The primary color of the shrine is black (the primary/Queen color of the planet) accented by crimson (the secondary/King color), accented by a pale Solar gold. Within the shrine is a particularly pretty (to my mind) metallic print of Saturn eclipsing and illuminated by the Sun. Surrounded by a the fabric canopy and lengths of chain is a custom talismanic art I made that concentrates the images and seals of Saturn together in a coherent way. This artwork combines, again, all of the symbols, seals, sigils, numbers, names, spirits, intelligences, angels, and characters of Saturn together, with very subtle nods to the zodiac signs Capricorn and Aquarius (the domiciles of Saturn), Libra (its exaltation), and Sagittarius (where my and my husband’s natal Saturns are) and Aries (our housemate’s natal Saturn). Additionally, there are three written statements on there: the Sanskrit mantra to Lord Shani, a Greek invocation to Phainōn and Kronos, and a Latin invocation to Saturnus:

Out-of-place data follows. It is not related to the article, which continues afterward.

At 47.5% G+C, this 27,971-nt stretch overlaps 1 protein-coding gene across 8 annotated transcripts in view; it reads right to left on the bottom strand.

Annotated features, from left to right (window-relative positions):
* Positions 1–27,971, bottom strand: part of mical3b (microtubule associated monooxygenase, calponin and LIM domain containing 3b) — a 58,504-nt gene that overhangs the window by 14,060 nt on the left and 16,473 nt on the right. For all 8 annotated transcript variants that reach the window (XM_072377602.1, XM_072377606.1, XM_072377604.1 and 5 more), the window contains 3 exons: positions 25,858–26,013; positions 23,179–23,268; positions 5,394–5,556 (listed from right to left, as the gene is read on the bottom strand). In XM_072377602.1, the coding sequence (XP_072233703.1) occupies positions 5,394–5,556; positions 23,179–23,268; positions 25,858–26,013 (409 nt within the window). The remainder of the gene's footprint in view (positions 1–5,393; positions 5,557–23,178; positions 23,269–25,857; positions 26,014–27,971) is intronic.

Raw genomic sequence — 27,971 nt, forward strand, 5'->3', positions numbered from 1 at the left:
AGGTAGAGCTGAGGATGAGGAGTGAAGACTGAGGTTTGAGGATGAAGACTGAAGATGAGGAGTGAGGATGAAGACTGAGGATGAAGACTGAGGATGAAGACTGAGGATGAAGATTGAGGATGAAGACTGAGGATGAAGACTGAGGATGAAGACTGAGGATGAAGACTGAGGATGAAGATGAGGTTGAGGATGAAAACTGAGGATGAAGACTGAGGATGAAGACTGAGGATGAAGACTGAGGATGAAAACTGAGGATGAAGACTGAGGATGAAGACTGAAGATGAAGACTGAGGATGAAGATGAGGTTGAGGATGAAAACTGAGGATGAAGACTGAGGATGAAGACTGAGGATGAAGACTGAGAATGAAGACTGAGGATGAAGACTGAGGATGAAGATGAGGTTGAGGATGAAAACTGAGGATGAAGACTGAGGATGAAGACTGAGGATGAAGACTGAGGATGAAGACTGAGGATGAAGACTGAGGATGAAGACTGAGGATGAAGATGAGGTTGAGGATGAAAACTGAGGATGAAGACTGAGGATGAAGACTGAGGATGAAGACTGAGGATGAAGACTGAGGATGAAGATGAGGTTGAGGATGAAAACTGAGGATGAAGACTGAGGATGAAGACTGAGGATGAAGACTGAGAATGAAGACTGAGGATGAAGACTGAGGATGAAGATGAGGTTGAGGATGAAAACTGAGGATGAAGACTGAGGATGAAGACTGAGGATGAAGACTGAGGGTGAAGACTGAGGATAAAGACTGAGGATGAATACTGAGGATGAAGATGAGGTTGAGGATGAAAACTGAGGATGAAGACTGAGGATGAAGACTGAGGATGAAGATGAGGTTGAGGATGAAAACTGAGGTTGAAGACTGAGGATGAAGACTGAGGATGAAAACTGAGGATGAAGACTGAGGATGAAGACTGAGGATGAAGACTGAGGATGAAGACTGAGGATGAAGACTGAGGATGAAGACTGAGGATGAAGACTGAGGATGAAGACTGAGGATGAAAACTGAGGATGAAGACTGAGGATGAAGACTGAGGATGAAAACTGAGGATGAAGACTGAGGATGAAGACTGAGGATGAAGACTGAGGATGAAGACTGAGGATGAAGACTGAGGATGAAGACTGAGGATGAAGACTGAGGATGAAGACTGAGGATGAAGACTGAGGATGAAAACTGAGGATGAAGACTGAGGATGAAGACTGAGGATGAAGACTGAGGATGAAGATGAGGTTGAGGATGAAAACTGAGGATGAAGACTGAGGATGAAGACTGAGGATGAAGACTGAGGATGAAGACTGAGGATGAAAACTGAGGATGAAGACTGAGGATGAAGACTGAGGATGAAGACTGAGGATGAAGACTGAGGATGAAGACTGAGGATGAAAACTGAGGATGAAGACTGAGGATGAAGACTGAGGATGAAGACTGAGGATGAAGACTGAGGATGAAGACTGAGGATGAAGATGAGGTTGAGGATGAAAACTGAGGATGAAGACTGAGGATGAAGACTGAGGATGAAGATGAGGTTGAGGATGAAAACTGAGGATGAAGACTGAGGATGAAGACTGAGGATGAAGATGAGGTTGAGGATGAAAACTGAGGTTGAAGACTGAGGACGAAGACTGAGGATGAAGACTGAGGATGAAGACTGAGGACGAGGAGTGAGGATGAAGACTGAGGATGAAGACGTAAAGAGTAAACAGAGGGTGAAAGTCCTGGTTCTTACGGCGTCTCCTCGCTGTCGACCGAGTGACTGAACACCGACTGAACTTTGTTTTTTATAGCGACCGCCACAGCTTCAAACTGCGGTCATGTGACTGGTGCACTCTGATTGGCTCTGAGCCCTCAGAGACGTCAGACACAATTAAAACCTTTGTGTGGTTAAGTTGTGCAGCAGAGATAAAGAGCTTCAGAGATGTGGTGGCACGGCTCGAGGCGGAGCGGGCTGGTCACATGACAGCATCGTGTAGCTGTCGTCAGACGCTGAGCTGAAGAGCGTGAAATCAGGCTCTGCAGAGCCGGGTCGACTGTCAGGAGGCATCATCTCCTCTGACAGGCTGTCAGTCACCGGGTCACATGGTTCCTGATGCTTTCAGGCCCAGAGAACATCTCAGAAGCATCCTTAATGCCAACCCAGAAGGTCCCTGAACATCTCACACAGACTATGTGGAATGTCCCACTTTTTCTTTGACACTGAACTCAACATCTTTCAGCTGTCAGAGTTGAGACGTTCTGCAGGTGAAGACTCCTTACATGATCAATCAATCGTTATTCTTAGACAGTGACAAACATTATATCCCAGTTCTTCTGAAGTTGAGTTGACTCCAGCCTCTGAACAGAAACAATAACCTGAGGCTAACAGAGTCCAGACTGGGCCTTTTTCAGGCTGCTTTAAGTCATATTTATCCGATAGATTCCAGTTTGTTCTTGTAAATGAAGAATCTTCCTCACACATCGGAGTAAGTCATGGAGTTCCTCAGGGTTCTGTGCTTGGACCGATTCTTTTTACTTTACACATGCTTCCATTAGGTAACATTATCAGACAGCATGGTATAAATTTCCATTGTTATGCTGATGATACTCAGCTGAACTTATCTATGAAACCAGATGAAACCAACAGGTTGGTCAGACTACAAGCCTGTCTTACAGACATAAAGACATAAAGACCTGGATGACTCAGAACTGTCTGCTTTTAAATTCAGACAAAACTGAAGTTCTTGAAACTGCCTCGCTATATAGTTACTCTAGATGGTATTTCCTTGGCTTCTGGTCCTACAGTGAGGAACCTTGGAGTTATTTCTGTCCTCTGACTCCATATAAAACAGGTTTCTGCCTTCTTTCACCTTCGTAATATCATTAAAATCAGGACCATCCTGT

- Sanskrit: ॐ शं शनैश्चराय नमः (Om Śaṃ Śanaiścaraya Namah, “Hail to the great name of Shani”)
- Greek: ΙΩ ΦΑΙΝΩΝ ΙΩ ΚΡΟΝΕ ΙΩ (“Hail, Phainon! Hail, Kronos! Hail!”)
- Latin: IAVE SATVRNE MAXIME NITIDE SEVERE IA (“Hail, great, bright, grave Saturn, hail!”)
I had originally planned to do this in stark black and white, but I opted instead to use a blend of silver, gold, white, and a few basic colors to suit the characters or needs. All told, this painting forms a sort of all-around “map” to the powers and resonances of Saturn.